In more recent years, the number of different types of school has multiplied. Specialist secondary schools were introduced in 1993, initially for technology, but soon for other subjects, such as languages and sports. Self-governing academies were introduced in 2000 and, freed from local authority restrictions, are able to set the age range of their pupils. Many schools have converted, or are converting, to academy status, giving parents a whole range of options to consider for their children.

Sources for the history of schools since 1944

  • The sources listed above for the early 20th century remain relevant. Two issues arise with these: the sheer quantity of documentation that survives, including the smallest details, and the 30-year closure period for some types of record.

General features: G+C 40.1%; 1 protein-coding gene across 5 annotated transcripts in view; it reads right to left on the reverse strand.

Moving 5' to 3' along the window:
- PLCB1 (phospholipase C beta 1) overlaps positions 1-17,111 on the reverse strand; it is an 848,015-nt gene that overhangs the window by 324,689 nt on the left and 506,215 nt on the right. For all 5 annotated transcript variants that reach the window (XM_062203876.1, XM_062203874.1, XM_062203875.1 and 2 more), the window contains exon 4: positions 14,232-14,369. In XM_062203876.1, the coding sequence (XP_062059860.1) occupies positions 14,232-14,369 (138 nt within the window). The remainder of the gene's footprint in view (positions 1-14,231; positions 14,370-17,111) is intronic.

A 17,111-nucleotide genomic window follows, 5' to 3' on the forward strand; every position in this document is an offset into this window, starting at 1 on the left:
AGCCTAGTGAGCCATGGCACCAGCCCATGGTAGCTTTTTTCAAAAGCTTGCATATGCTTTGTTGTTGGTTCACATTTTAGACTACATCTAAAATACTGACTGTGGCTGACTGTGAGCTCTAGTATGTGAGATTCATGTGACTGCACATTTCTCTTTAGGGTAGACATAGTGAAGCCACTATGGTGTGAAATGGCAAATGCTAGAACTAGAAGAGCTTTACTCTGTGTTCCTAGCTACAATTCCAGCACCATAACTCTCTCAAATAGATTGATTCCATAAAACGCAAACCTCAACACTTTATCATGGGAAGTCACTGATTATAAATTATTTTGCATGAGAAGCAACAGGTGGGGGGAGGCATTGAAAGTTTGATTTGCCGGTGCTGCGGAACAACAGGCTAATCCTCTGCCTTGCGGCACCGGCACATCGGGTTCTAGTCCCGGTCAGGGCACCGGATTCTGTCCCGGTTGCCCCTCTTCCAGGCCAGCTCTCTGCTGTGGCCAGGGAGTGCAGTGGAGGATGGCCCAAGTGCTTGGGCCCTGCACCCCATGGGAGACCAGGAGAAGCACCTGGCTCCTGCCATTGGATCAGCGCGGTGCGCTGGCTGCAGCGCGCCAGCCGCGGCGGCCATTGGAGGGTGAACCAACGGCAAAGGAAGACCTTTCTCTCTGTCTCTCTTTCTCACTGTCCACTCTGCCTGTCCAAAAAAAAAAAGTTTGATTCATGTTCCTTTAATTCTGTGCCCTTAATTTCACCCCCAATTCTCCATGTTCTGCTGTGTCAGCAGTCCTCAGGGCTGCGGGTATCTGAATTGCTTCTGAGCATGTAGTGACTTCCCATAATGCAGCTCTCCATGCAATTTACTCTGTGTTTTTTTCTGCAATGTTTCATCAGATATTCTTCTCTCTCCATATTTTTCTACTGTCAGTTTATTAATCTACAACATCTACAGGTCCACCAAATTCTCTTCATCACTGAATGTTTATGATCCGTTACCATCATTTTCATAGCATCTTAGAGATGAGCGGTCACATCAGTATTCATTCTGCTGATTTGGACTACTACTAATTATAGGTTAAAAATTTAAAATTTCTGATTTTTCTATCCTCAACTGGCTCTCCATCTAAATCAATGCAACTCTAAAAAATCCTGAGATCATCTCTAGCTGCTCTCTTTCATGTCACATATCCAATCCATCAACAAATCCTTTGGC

• The County Council’s website includes details of age ranges for schools and their catchment areas.
  • Inspections: the most recent Ofsted report is available online
  • For Anglican schools, the website of the Church of England includes diocesan inspection reports
  • Most schools have websites, and although these are mostly geared towards the type of things that parents want to know, a few provide information about the school’s history and most include contact details for the school secretary.
  • Oral history (whether formally recorded, or just a chat with local people) can be very helpful